How to excommunicate a Mormon

The Washington Post/June 12, 2014

By Lee Davidson

Two high-profile Mormons, John Dehlin, the founder of Mormon Stories, and Kate Kelly, the founder of Ordain Women, are facing disciplinary hearings that may result in their excommunications from the Church of Jesus Christ of Latter-day Saints.

How do Mormons decide who can be excommunicated? It all rests on the work of disciplinary councils.

Here’s how they work:

* When an LDS bishop learns of a serious transgression, usually by a confession, he counsels with the member. If the sin is not grievous, he may decide that no disciplinary action is needed.

* The bishop can also place the member on informal probation, temporarily restricting privileges such as taking the sacrament (communion), holding church positions or entering Mormon temples.

* In serious cases, church disciplinary councils may be held. The faith’s governing First Presidency has instructed that they must be held in cases of murder, incest or apostasy, or when a prominent church leader commits a serious sin.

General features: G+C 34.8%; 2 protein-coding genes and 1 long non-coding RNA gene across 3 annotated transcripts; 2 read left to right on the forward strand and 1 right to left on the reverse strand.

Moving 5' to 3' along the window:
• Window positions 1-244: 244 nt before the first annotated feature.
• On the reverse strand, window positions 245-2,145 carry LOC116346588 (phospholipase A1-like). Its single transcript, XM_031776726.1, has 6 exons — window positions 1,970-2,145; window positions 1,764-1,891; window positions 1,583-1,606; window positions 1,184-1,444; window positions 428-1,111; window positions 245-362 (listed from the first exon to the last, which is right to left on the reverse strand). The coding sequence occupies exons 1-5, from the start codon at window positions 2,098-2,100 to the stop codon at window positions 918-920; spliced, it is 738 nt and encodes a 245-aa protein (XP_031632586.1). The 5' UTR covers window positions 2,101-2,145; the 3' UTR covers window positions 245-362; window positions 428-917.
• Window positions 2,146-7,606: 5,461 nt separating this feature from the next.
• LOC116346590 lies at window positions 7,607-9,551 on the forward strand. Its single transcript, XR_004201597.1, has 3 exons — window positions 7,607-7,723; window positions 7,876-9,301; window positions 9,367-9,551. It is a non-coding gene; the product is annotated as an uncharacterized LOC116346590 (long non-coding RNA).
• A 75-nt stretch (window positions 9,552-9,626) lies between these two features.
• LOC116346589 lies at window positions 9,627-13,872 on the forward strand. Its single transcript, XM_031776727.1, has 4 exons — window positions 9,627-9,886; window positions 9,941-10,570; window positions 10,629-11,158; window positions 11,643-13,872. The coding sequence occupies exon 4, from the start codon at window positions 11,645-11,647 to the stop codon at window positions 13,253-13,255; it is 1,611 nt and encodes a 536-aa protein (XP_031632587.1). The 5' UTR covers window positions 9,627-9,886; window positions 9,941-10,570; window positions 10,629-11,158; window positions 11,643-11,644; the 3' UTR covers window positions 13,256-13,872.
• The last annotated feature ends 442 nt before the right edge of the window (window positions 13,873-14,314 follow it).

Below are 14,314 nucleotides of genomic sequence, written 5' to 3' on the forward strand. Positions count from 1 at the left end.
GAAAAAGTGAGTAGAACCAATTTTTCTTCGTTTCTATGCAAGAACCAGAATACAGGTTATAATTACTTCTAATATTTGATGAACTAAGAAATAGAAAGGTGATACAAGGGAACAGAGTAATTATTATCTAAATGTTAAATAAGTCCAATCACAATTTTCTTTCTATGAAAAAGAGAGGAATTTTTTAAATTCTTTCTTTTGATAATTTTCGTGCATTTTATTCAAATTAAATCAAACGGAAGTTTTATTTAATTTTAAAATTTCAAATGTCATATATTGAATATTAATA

* At councils, the member is asked to discuss the concern, including what steps he or she has taken toward repentance. The member may bring witnesses. Afterward, the member is excused. The leaders then confer, pray and reach a decision. It may or may not be reached and announced quickly.

The LDS Church says the purposes of disciplinary councils are to save the souls of transgressors, protect the innocent, and safeguard the purity, integrity, and good name of the church.

Council discussions are confidential.

Councils can reach four possible decisions:

* No action.

* Formal probation (a temporary state of close supervision).

* Disfellowshipment (the member may not hold a church position, enter temples, take the sacrament or exercise the priesthood, with other instructions possible)

* Excommunication, or loss of membership.

Members are soon given a letter outlining the decision along with any instructions. At that point, they have these options:

* Members are told they may appeal the decision.

* When leaders feel the member has progressed sufficiently, the bishop or stake president has authority to call a new disciplinary council to consider restoring full fellowship. That may include rebaptism for someone who was excommunicated.

(Lee Davidson writes for The Salt Lake Tribune)

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